After being involved with marketing research projects for over a decade, I have seen my fair share of blunders made by businesses, entrepreneurs and government organizations when conducting market research studies,resulting in their poor satisfaction from market research. I have listed these slipups in order in which they need to be addressed while commissioning any new market research study. I hope this list proves helpful to you in maintaining your faith in market research process.
1. Not clearly defining business and research objectives–This is the most obvious blunder which is often given least attention. Like in computer science we say garbage in, garbage out (GIGO), similarly if you fail to define your business problems which you wish to solve and research objectives you wish to achieve via market research it’s not going to produce meaningful results.
To get this right you need to discuss and brainstorm with all stakeholders who are going to get benefitted when this business problem is solved. Once you are clear what you wish to achieve out of a market research study it can be converted into research objectives by your market research agency much effectively.
2. Trying to conduct a wider market research study with low depth –Many organizations while planning for market research study take inputs from all departments involved. This often results in preparing a request for proposal (RFP) for market research study which tries to find answers of too many questions in single study.
To cut corners and keep such projects under budget you may need to tone down the depth of the study e.g. reducing sample size for interviews, conducting less focus groups, focusing of less number of regions and markets etc. This results in a market research study offering too little actionable information to solve any of the business problems covered in the study.
3.Poor budget allocation– Market research studies areexpensive to conduct. Expecting too much from a low budget study is a sure shot way to fail most of the time. A lot of thought needs to be given while finalizing the budget for a market research study. Like, how much needs to be spent during exploratory phase and descriptive phase of the market research.
Lowering your budget might not attract good market research firms to respond to your RFP, resulting in sub-optimal outcome of the study.On the other hand, assigning large budget may result in poor returns from the research and may even limit number of future market research studies which can be conducted. Thus, you need to find a balance.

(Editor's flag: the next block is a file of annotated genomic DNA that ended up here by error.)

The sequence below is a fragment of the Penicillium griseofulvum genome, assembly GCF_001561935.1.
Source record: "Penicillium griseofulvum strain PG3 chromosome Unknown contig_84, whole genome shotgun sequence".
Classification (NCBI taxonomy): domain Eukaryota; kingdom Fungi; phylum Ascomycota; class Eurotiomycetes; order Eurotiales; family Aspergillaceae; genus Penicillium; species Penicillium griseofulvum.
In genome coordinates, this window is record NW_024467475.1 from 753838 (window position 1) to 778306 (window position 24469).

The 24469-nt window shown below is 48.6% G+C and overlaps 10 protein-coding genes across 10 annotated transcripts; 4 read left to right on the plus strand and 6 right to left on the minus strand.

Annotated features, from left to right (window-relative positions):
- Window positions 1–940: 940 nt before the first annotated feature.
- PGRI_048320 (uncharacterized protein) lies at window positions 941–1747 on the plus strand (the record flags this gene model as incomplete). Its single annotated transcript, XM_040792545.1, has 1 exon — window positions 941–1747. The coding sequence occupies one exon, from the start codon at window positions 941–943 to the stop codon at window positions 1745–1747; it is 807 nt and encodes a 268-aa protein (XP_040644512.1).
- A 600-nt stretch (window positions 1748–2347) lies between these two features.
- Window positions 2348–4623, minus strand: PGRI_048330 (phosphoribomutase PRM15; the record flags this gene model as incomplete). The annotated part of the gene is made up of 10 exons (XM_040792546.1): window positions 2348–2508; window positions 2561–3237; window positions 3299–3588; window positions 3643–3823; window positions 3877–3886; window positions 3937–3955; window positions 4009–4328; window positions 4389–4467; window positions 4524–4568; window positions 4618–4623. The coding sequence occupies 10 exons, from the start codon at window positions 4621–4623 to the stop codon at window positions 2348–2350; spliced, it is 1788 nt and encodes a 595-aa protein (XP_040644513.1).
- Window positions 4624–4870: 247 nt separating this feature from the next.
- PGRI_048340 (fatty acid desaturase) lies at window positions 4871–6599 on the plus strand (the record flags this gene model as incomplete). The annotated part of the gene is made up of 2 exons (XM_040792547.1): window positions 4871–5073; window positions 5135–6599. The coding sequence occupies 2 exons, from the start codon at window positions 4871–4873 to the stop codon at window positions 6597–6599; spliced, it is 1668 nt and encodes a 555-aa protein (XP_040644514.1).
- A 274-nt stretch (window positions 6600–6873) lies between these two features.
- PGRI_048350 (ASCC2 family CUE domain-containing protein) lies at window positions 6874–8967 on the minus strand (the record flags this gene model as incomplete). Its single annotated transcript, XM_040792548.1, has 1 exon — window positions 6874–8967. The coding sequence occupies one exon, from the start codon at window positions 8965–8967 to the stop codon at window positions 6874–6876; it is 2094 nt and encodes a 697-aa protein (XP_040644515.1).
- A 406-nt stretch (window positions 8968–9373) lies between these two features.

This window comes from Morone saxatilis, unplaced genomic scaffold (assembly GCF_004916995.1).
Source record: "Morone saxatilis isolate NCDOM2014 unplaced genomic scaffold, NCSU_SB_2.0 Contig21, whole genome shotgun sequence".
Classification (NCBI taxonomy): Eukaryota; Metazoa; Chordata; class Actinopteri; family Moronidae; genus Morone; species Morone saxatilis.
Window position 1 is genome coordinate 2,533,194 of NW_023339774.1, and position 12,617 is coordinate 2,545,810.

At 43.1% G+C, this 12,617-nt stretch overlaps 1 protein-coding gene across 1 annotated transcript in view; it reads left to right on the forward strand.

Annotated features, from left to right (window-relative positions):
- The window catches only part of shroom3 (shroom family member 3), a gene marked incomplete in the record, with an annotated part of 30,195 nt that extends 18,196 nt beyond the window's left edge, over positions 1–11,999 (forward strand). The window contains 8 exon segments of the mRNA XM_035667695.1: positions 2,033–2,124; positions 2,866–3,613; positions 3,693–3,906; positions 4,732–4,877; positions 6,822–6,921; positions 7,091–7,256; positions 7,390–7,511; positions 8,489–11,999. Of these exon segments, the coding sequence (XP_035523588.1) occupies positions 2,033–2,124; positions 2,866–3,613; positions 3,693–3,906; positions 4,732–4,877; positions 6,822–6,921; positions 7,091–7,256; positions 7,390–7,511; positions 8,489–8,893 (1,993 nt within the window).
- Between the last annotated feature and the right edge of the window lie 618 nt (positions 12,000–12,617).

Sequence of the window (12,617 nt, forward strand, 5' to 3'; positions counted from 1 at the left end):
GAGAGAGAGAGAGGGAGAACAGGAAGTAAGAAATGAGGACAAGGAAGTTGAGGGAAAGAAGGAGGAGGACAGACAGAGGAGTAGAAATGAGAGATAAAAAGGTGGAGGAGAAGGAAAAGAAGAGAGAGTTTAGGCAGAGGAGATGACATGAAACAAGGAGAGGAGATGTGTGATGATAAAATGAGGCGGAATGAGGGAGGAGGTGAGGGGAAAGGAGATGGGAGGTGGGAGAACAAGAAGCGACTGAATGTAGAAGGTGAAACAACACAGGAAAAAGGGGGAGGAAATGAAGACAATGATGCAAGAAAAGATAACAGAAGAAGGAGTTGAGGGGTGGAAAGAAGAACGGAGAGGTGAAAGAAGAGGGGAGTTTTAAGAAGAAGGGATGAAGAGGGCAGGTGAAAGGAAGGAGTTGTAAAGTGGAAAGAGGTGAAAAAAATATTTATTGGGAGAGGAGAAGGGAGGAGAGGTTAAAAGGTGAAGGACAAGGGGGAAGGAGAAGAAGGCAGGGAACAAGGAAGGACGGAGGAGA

4.Relying too much on in-house researchteams– In-house research teams are situated too close to end-users, and thus are unlikely to produce fully transparent and objective market research studies. They also are also affected by organization politics and most of the time end up supporting the point of view (POV) of their superiors and end users. Also, in-house teams tend to have myopic view of their industry as they are not always exposed to external variables.
An external market research agency has a far better chance to provide objective suggestions without any bias when it comes to research design, data collection, analysis and other research suggestions
5.Thinking about Market Research as one-time activity rather than a continuous process - Market research is an ongoing process and usually one study leads to another study and new questions arise where one is answered. Thinking that I have conducted one study and it’s good enough for my organization is not the right way to approach market research.
The goal of market research is to reduce risk of decision making by providing actionable information in timely manner. Thus, committing to ongoing marketing research is a best strategy as this will keep providing answers, related to your product, services and markets as they evolve over time. Thus, helping you to maintain competitive edge in your industry.
6.Relying on one set of data –Do not rely on single set of data no matter from where you have sourced it. This is especially true when you are collecting secondary research data. Let’s consider a scenario where you are trying to assess market conditions, for your product and/or services in Australia, while doing desk research. You purchase a syndicated research report from one market research publisher on this topic and may think that I have got all the data I need. It is advisable that rather than relying too much on data provided by a single research report, you should procure multiple reports (ideally 4-5 reports) from different publishers. This will help you to compare the data offered by each publisher.
7.Relying too much on free internet informationand/or online research tools– Whether to build questionnaires, define target audience or conducting desk research during exploratory research phase replying too much on information collected from search engines or online free websites needs to be taken with a pinch of salt. The data needs to be cross checked with multiple authentic sources as mentioned in point # 6.
Unlike concrete suggestions made by a dedicated market research study, free information available on internet may not help you to take right decisions while solving your specific business problem
With the explosion of online surveys, panel discussion, focus groups etc.you may be tempted to use them thinking it can save you a lot of time and money (as they advertise). Most of the online survey tools are filled with professional respondents, who know how to get past survey screening questions. Also finding niche audience (like high net worth individuals (HNIs)) online to respond to your survey is near impossible.